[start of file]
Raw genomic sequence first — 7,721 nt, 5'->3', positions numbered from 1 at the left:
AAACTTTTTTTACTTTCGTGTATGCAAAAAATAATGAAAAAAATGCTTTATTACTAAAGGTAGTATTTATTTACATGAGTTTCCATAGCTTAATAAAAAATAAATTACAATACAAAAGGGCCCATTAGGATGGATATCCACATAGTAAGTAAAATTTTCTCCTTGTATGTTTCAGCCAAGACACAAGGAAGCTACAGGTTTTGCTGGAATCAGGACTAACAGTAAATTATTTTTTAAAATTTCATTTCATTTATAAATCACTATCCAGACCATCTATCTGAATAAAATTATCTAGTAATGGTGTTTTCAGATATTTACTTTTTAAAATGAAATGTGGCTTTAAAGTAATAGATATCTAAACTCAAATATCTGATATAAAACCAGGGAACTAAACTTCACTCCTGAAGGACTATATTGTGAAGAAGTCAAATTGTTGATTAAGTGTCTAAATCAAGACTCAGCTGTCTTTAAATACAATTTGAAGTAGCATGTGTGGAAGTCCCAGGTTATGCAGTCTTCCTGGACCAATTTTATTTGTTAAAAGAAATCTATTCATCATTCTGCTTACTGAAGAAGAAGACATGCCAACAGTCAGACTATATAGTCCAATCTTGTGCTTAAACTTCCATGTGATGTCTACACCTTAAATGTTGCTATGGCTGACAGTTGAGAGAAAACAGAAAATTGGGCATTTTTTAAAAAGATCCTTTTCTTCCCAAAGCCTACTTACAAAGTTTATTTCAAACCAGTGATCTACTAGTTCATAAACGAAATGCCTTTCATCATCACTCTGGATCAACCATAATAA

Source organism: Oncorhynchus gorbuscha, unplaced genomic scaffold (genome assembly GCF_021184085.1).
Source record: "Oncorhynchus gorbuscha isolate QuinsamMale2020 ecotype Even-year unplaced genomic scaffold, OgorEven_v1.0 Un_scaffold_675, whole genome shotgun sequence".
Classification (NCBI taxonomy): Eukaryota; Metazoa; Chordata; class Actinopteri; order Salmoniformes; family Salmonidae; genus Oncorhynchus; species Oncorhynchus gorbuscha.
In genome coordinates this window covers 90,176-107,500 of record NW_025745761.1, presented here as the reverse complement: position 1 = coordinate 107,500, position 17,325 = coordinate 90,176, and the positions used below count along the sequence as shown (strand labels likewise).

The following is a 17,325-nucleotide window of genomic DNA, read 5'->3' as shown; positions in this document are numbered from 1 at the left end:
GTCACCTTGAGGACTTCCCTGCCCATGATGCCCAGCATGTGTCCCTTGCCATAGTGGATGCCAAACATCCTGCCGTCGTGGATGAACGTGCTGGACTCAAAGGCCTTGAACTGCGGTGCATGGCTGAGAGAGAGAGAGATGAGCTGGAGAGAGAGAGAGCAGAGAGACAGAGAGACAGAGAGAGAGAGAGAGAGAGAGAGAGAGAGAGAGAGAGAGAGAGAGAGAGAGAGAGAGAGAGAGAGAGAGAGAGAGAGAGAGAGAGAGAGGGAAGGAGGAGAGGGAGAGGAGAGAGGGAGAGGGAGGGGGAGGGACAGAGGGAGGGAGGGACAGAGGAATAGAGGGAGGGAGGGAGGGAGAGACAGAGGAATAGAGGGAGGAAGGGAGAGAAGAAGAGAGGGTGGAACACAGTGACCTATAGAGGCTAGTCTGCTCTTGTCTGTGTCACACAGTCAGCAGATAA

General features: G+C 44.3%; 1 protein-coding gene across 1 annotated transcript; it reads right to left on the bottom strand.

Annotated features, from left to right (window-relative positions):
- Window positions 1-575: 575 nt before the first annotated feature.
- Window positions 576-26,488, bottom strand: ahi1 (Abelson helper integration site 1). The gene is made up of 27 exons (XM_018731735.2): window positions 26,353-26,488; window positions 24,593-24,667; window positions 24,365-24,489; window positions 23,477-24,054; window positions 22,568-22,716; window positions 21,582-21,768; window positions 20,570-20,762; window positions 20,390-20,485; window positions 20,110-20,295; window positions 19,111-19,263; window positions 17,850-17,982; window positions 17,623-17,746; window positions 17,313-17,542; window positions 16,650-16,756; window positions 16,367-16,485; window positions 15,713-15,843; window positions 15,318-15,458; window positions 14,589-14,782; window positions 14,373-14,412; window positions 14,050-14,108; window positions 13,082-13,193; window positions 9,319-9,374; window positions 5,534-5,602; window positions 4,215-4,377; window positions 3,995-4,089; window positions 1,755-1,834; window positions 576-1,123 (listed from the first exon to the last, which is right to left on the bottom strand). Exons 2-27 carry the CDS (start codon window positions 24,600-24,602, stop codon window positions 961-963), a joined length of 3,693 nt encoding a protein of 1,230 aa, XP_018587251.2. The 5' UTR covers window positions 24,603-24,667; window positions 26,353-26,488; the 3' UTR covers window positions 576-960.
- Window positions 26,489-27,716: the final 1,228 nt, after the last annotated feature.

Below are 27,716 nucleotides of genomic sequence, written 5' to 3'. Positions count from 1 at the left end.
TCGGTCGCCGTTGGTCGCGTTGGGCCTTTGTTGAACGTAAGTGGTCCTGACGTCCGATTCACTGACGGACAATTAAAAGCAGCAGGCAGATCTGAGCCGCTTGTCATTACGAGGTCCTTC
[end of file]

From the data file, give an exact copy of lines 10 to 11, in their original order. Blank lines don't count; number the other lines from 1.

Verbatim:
Annotated features, from left to right (window-relative positions):
- Window positions 1-575: 575 nt before the first annotated feature.